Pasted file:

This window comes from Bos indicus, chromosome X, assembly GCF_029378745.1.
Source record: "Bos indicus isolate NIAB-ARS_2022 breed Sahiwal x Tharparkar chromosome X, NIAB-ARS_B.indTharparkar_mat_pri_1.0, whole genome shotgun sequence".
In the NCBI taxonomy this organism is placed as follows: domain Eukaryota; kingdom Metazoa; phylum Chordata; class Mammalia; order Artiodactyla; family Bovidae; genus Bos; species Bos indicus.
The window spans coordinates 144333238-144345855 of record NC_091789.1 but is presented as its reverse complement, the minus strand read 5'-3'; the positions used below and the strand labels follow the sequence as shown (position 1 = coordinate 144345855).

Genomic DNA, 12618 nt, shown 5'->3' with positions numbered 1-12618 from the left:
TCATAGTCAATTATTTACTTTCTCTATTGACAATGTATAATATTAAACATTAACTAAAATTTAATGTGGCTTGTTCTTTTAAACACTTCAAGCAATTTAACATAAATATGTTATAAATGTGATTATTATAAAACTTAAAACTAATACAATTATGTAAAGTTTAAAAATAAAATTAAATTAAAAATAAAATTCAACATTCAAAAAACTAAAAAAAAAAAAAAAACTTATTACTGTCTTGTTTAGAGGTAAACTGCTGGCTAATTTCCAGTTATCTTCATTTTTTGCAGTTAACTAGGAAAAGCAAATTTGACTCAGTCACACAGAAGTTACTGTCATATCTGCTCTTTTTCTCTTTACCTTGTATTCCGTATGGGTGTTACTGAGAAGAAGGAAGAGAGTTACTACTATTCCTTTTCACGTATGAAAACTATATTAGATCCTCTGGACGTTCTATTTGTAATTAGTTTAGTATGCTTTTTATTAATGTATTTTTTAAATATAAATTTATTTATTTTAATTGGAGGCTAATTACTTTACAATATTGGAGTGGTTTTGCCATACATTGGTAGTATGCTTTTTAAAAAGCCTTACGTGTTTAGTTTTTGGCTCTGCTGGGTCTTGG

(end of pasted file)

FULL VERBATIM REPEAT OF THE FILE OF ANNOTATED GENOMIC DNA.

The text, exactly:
This window comes from Bos indicus, chromosome X, assembly GCF_029378745.1.
Source record: "Bos indicus isolate NIAB-ARS_2022 breed Sahiwal x Tharparkar chromosome X, NIAB-ARS_B.indTharparkar_mat_pri_1.0, whole genome shotgun sequence".
In the NCBI taxonomy this organism is placed as follows: domain Eukaryota; kingdom Metazoa; phylum Chordata; class Mammalia; order Artiodactyla; family Bovidae; genus Bos; species Bos indicus.
The window spans coordinates 144333238-144345855 of record NC_091789.1 but is presented as its reverse complement, the minus strand read 5'-3'; the positions used below and the strand labels follow the sequence as shown (position 1 = coordinate 144345855).

Genomic DNA, 12618 nt, shown 5'->3' with positions numbered 1-12618 from the left:
TCATAGTCAATTATTTACTTTCTCTATTGACAATGTATAATATTAAACATTAACTAAAATTTAATGTGGCTTGTTCTTTTAAACACTTCAAGCAATTTAACATAAATATGTTATAAATGTGATTATTATAAAACTTAAAACTAATACAATTATGTAAAGTTTAAAAATAAAATTAAATTAAAAATAAAATTCAACATTCAAAAAACTAAAAAAAAAAAAAAAACTTATTACTGTCTTGTTTAGAGGTAAACTGCTGGCTAATTTCCAGTTATCTTCATTTTTTGCAGTTAACTAGGAAAAGCAAATTTGACTCAGTCACACAGAAGTTACTGTCATATCTGCTCTTTTTCTCTTTACCTTGTATTCCGTATGGGTGTTACTGAGAAGAAGGAAGAGAGTTACTACTATTCCTTTTCACGTATGAAAACTATATTAGATCCTCTGGACGTTCTATTTGTAATTAGTTTAGTATGCTTTTTATTAATGTATTTTTTAAATATAAATTTATTTATTTTAATTGGAGGCTAATTACTTTACAATATTGGAGTGGTTTTGCCATACATTGGTAGTATGCTTTTTAAAAAGCCTTACGTGTTTAGTTTTTGGCTCTGCTGGGTCTTGG